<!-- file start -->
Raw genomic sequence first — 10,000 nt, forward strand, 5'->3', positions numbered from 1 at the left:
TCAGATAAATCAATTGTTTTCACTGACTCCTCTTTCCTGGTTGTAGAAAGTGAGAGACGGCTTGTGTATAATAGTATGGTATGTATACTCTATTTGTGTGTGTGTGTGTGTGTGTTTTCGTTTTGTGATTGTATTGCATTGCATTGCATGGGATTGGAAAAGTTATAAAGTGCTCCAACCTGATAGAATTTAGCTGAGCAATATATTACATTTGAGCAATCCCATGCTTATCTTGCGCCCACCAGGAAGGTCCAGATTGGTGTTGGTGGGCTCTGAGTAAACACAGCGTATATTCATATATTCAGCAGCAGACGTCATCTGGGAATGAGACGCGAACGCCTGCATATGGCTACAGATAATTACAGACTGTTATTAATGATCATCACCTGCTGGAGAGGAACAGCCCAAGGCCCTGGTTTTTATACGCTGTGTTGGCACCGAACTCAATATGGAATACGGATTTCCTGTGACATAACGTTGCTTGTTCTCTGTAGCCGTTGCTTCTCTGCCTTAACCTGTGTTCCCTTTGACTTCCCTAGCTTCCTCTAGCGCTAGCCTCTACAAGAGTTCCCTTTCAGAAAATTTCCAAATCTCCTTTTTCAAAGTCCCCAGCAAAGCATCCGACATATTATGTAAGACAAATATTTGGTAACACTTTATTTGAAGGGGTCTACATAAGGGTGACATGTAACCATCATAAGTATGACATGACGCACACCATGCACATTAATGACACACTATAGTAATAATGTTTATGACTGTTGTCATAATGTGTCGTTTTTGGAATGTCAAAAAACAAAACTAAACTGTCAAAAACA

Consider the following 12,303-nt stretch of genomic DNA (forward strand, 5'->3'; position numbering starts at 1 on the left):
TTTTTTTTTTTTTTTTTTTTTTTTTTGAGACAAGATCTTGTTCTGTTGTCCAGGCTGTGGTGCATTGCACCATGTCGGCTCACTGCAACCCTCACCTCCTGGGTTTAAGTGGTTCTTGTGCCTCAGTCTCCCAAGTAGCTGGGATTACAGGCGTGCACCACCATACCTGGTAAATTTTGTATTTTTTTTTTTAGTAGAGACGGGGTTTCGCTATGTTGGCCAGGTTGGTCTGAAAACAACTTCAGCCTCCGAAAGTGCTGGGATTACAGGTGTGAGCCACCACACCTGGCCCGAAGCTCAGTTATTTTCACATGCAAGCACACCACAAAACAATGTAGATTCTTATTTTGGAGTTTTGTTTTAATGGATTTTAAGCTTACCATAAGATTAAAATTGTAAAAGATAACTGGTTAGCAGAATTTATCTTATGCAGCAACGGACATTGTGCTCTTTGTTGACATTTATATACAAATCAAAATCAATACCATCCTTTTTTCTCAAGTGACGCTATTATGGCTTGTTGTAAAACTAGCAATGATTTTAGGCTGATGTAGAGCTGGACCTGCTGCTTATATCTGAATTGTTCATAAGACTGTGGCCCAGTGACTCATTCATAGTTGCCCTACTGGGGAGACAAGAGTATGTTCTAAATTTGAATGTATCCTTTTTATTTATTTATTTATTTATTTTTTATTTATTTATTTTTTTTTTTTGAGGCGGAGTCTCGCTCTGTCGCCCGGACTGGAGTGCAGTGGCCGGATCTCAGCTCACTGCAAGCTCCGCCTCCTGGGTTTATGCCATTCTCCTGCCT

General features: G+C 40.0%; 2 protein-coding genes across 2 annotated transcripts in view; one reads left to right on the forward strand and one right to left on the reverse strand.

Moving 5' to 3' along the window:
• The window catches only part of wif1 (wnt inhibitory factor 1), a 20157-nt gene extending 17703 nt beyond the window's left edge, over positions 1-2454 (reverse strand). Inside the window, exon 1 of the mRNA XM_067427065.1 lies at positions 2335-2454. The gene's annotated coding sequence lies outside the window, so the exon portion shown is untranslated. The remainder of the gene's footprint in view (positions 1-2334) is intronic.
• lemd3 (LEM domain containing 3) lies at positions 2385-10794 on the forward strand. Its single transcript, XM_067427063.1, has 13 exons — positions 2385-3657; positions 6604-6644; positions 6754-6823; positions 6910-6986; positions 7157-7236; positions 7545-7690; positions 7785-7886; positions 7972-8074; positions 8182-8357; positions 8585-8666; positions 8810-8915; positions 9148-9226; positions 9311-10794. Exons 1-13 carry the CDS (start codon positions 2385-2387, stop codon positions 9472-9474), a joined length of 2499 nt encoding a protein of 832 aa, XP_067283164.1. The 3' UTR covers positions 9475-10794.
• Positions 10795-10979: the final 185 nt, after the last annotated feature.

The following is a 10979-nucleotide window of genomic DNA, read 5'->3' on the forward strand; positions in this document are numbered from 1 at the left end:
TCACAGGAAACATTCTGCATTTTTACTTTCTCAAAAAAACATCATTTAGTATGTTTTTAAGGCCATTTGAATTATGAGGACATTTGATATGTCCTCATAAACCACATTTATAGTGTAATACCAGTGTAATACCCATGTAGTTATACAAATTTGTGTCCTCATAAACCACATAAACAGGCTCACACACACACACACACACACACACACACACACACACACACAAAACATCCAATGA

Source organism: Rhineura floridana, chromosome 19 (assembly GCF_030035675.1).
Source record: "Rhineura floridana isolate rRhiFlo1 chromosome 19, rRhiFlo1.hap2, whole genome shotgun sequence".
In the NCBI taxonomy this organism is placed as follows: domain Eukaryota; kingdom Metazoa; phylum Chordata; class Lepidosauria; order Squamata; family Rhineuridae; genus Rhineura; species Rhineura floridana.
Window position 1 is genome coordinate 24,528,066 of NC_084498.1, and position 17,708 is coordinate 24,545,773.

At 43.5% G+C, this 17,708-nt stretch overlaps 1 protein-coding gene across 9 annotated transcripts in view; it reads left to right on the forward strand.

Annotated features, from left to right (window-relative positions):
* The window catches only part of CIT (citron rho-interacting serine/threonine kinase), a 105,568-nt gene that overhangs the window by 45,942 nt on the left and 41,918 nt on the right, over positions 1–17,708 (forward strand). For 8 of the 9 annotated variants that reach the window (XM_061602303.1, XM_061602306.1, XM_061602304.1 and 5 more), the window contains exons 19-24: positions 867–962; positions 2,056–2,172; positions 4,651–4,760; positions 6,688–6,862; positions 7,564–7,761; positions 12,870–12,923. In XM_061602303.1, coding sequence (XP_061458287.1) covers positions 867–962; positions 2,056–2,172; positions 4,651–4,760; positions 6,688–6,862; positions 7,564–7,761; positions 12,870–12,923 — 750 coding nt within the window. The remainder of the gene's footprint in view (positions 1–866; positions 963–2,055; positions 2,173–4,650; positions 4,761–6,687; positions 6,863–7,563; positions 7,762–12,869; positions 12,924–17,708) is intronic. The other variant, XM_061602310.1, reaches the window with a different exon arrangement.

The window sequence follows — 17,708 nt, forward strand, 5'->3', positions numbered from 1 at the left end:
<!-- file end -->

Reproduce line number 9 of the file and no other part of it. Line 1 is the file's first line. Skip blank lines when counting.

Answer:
• Positions 10795-10979: the final 185 nt, after the last annotated feature.